A very interesting article appeared in my Facebook feed this morning. Check it out at:
The situation is that there are a lot of foreign people who are coming to Japan to experience the culture and the food, and of course, one of the most popular places to go is Kyoto. It’s no wonder. As the former capital of Japan, a place rich in temples, shrines, castles, and wonderful food, there is much to see and do in Kyoto.
I was in Kyoto a couple of years ago with friends from America and we were there in July. It was quite crowded. We arrived during the Gion Festival, and it was a great thing to see. The streets were packed with people, we could see a group of maiko (geisha in training) lined up to enjoy the giant shrines paraded down the street. Despite the heat, we were shoulder to sweaty shoulder with tourists from all over the world.
I thought I would mind the crowds, but I really didn’t.
When you go to Kyoto, especially in the summer, you can expect to meet a lot of people on the bus, on the train, on the sidewalks, in the shops and cafes, and everywhere else you go. The temples and shrines will not be so serene and calm, but you just have to accept that as the way it is going to be. People love Japan, and they love Kyoto. So, they are going to go and see it.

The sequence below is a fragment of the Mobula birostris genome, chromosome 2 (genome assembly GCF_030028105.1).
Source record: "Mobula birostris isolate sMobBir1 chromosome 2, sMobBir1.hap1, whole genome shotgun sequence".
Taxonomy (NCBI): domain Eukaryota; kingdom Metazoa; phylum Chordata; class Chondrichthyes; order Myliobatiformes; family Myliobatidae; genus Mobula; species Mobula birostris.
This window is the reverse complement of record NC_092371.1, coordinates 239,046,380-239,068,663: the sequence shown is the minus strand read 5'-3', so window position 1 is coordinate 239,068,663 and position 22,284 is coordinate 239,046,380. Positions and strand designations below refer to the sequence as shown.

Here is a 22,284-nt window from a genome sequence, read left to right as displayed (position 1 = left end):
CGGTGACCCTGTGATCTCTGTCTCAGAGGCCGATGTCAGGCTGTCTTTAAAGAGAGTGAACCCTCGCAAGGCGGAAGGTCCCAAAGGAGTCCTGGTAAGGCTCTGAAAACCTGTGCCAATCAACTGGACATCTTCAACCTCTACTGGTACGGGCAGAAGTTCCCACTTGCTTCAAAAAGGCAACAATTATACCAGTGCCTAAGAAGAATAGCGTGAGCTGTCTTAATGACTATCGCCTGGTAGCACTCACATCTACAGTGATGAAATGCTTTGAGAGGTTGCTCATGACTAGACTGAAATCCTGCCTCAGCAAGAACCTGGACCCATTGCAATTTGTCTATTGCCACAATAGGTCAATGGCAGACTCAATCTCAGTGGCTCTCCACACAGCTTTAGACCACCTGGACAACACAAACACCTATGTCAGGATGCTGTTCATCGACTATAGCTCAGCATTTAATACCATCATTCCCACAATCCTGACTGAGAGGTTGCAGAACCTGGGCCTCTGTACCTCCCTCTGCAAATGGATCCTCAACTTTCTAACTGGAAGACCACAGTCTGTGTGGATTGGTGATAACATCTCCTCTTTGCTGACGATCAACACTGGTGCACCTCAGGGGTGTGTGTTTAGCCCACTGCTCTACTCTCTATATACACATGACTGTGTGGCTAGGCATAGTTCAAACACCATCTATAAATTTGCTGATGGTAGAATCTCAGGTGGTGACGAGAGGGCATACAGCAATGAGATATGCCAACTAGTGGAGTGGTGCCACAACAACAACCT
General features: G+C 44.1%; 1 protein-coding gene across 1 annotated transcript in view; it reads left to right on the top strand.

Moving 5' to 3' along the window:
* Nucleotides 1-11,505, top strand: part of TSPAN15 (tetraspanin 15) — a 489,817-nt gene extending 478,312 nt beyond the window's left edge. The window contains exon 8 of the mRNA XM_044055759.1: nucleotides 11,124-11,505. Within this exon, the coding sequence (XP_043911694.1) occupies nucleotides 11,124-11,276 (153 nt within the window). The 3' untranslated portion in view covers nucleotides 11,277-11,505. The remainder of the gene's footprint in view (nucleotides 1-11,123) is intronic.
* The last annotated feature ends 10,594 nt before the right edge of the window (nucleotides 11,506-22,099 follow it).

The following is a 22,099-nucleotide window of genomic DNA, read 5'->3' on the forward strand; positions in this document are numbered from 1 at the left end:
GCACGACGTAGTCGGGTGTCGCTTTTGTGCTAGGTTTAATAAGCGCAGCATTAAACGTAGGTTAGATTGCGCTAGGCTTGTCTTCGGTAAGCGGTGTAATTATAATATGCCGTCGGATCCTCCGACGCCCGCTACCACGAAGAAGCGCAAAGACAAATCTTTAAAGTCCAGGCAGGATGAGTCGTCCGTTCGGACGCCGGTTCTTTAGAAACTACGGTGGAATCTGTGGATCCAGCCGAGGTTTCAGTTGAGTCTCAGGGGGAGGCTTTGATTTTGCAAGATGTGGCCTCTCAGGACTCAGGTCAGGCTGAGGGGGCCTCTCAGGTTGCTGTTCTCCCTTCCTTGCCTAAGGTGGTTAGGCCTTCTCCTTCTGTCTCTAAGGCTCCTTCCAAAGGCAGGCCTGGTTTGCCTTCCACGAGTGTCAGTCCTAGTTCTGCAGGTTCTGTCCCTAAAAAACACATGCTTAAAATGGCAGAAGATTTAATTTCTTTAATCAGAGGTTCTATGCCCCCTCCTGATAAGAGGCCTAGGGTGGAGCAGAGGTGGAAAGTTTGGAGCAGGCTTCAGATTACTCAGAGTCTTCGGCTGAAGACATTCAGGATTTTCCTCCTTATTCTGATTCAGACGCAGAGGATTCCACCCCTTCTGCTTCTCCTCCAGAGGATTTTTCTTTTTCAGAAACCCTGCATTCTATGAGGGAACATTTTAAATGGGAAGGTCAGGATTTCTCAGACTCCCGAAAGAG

I think that is great, and Kyoto is a terrific place to see Japan for the first time.
But once you’ve “seen” Kyoto, you may want to think about your next exploration in Japan. If you come to Shikoku, you can do more than just “see”. You can do. You can be submersed. You can participate. You can join others. You can touch, smell, and feel a different kind of Japan. Kyoto is awesome, but it needs to be roped off a little. Otherwise, so much of it would be trampled by busloads of tourists. Shikoku does not have that problem. The pace here is slower, more relaxed, and more… “Japanese”.
Deep Japan is here in Shikoku. On the waves of the Seto Inland Sea, on the narrow streets of Naoshima exploring art, on the paths of the 88 Buddhist Temple pilgrimages as you walk by cedar, pine, and bamboo, and up the ancient staircases of Konpira Shrine.
Shikoku is the land of places to look wide and far, and to feel a calm and gentle breeze coming down from the hills and over the water. So, head on out to Kyoto. Have a great time. Check out the golden and silver pavilions. Go to the temple on stilts, Kiyiomizudera. Squeeze through the crowds to glimpse at the stones of the Zen rock garden of Ryouanji. But then, when you’ve done that, you know what you might do?
Come to Kagawa. Come to Shikoku.
See you here, and travel safe.